"The savage despises art, and acknowledges nature as his despotic ruler; the barbarian laughs at nature, and dishonors it, but he often proceeds in a more contemptible way than the savage to be the slave of his senses. The cultivated man makes of nature his friend, and honors its friendship, while only bridling its caprice."

From Schiller's letters on aesthetics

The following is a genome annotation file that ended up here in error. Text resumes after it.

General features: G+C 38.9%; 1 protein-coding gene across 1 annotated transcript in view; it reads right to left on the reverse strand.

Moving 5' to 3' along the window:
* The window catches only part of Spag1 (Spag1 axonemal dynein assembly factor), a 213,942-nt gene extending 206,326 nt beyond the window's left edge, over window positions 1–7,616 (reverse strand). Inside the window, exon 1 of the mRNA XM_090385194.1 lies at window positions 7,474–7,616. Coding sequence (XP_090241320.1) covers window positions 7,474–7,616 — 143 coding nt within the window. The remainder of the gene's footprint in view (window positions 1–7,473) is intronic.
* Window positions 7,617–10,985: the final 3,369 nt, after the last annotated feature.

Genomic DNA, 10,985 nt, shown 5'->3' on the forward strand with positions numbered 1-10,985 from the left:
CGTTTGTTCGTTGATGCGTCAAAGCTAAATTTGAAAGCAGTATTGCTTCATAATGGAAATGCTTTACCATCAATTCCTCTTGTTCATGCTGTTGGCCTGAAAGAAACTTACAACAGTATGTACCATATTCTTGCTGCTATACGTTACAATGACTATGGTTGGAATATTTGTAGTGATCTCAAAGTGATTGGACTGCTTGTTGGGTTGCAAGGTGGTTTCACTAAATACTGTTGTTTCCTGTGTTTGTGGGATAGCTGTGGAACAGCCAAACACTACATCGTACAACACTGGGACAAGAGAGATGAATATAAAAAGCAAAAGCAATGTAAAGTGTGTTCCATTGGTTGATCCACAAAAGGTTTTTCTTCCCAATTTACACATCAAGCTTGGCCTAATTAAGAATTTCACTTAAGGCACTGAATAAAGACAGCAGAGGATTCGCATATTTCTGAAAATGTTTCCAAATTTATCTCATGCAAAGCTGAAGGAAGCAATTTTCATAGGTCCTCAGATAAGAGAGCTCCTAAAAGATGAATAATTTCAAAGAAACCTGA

"But the state is an organization which fashions itself through itself and for itself, and for this reason it can only be realized when the parts have been accorded to the idea of the whole. The state serves the purpose of a representative, both to pure ideal and to objective humanity, in the breast of its citizens, accordingly it will have to observe the same relation to its citizens in which they are placed to it; and it will only respect their subjective humanity in the same degree that it is ennobled to an objective existence. If the internal man is one with himself he will be able to rescue his peculiarity, even in the greatest generalization of his conduct, and the state will only become the exponent of his fine instinct, the clearer formula of his internal legislation. But if the subjective man is in conflict with the objective, and contradicts him in the character of a people, so that only the oppression of the former can give victory to the latter, then the state will take up the severe aspect of the law against the citizen, and in order not to fall a sacrifice, it will have to crush under foot such a hostile individuality without any compromise."